If you’ve received any suspicious mail through the door like bills or statements, then it can be a good idea to contact that specific lender directly to let them know you didn’t open the account. They can begin their investigation at this stage and if you haven’t checked your credit report yet then this is the time to do so.
Add a Notice of Correction password to your report
If you’ve recently been a victim of ID fraud, or are at a high risk, then adding a notice of correction password to your report might be a good idea.
We would usually only recommend this if you’ve been a victim or suffered a house burglary or robbery where important identification documents may have been stolen.
Cifas is a not-for-profit fraud prevention membership organisation. They are the UK’s leading fraud prevention service, managing the largest database of instances of fraudulent conduct in the country. Their members are organisations from all sectors, sharing their data across those sectors to reduce instances of fraud and financial crime.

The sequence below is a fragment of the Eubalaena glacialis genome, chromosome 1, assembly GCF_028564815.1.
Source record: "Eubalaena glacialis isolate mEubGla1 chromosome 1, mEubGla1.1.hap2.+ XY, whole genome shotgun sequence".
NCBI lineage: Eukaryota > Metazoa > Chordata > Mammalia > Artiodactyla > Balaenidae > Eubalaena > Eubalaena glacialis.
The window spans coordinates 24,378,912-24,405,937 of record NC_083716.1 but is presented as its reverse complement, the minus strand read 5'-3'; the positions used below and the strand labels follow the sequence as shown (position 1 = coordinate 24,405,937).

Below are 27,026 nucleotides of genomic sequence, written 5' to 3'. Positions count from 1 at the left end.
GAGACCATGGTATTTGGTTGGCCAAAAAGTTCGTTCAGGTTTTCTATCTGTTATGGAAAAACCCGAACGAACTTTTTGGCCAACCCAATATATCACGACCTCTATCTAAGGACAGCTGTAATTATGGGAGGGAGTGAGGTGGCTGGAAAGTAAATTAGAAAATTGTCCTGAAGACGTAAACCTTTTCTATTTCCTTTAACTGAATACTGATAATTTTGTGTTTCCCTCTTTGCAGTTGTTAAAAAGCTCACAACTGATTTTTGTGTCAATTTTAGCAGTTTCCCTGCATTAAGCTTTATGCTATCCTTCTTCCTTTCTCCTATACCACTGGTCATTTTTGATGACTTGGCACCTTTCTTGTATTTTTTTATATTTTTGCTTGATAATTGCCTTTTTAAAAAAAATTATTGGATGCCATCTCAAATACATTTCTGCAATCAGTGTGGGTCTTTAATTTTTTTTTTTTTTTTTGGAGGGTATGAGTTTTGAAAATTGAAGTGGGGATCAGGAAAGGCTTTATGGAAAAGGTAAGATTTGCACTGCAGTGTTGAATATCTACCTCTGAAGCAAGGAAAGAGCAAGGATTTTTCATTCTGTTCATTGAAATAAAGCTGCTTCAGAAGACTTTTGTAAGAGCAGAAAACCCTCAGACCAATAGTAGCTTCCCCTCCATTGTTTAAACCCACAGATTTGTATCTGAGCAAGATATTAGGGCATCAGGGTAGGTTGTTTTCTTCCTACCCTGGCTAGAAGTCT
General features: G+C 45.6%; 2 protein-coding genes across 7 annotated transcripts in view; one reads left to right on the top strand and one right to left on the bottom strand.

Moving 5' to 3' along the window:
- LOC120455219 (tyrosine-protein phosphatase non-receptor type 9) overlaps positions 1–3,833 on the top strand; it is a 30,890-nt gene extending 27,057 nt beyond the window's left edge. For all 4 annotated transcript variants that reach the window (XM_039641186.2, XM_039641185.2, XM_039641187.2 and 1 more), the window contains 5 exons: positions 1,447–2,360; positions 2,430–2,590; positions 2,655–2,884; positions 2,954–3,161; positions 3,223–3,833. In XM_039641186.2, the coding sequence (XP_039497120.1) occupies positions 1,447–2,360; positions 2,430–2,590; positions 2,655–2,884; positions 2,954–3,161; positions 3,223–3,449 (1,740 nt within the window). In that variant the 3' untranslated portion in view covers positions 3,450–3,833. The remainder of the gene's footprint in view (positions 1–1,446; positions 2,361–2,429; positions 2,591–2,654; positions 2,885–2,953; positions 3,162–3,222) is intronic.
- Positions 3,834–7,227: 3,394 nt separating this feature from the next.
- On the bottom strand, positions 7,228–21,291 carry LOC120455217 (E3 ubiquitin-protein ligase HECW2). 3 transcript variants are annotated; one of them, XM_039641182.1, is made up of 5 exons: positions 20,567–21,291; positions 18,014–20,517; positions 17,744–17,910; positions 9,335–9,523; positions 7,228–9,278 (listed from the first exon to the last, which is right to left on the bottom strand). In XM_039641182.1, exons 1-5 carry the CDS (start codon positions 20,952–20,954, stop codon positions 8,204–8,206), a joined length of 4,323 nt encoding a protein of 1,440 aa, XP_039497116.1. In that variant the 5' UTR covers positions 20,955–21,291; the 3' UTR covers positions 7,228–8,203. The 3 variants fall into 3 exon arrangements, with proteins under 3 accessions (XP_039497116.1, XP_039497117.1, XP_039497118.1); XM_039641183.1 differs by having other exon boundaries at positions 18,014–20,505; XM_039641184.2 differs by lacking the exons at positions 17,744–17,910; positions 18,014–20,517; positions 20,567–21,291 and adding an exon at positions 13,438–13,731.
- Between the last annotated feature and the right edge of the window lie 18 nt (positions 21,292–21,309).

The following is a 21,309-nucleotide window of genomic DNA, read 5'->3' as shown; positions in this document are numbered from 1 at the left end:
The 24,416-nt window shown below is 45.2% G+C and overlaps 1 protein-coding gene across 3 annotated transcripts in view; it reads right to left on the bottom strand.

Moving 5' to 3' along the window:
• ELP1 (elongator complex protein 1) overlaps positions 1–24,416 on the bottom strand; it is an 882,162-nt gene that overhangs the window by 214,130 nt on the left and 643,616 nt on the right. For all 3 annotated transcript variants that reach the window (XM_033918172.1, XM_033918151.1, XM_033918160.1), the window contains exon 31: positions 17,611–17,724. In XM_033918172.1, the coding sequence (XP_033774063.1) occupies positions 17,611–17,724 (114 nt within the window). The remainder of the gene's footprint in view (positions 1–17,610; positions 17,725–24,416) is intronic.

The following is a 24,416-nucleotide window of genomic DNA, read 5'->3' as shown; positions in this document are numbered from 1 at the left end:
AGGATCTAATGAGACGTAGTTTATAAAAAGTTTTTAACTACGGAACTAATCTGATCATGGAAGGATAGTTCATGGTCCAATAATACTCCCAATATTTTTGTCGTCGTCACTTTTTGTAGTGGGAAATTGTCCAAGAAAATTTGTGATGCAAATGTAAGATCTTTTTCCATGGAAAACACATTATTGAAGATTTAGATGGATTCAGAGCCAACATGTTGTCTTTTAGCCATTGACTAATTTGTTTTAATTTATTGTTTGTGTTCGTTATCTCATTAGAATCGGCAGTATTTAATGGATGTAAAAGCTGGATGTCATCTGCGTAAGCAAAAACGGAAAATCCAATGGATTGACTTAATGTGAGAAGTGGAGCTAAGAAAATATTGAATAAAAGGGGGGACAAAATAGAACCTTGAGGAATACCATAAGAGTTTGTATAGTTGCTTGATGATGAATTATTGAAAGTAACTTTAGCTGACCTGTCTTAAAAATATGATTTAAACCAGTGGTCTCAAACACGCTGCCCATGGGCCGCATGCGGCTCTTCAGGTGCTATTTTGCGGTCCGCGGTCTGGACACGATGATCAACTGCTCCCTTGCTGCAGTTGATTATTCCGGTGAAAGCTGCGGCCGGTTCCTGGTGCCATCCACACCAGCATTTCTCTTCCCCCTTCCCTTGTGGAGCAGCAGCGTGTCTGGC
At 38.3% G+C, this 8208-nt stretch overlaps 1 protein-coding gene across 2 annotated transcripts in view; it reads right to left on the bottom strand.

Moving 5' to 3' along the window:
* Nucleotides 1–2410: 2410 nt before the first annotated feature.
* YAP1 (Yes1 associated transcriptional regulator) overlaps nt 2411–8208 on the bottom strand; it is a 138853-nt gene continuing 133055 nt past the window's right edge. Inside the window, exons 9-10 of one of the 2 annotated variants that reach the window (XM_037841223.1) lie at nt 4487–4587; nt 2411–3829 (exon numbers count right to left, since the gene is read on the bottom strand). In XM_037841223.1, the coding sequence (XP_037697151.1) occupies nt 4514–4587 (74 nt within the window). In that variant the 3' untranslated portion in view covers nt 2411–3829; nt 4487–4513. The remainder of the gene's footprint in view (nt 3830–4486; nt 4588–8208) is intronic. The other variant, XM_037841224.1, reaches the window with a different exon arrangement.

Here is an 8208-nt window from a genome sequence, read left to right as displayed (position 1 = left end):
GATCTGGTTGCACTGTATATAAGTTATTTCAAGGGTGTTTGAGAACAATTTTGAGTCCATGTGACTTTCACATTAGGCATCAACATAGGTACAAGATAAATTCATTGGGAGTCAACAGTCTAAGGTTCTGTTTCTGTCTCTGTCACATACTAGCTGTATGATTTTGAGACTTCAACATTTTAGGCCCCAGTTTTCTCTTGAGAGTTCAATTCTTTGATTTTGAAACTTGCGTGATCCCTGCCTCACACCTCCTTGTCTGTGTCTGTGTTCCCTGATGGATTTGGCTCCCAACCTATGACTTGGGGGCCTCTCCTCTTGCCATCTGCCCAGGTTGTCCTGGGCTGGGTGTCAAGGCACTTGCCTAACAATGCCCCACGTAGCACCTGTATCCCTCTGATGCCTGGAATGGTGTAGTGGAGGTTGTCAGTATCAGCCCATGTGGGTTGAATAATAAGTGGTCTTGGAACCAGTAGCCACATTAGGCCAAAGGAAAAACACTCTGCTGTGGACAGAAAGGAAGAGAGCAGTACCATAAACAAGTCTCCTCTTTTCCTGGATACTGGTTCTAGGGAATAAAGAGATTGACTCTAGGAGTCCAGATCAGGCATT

Throughout the UK, they help protect individuals and organisations from the growing and increasingly sophisticated threat of fraud and financial crime. Since 1988, Cifas has helped its members and customers protect themselves from billions of pounds worth of fraud losses.
They offer a service called protective registration
How registration protects you
Once you have Protective Registration, CIFAS place a flag alongside your name and personal details in a secure National Fraud Database. Companies and organisations who are signed up as members of the database will see you’re at risk and take extra steps to protect you, preventing fraudsters from using your details to apply for products and services.
Protective Registration offers peace of mind and a reduction in the risk of becoming a victim of fraud. As such, when you apply for financial products and services, the process may take slightly longer than before, as extra checks will be made on applications with your details. Companies who are signed up to our database may also get in touch with you to make those checks before processing your application.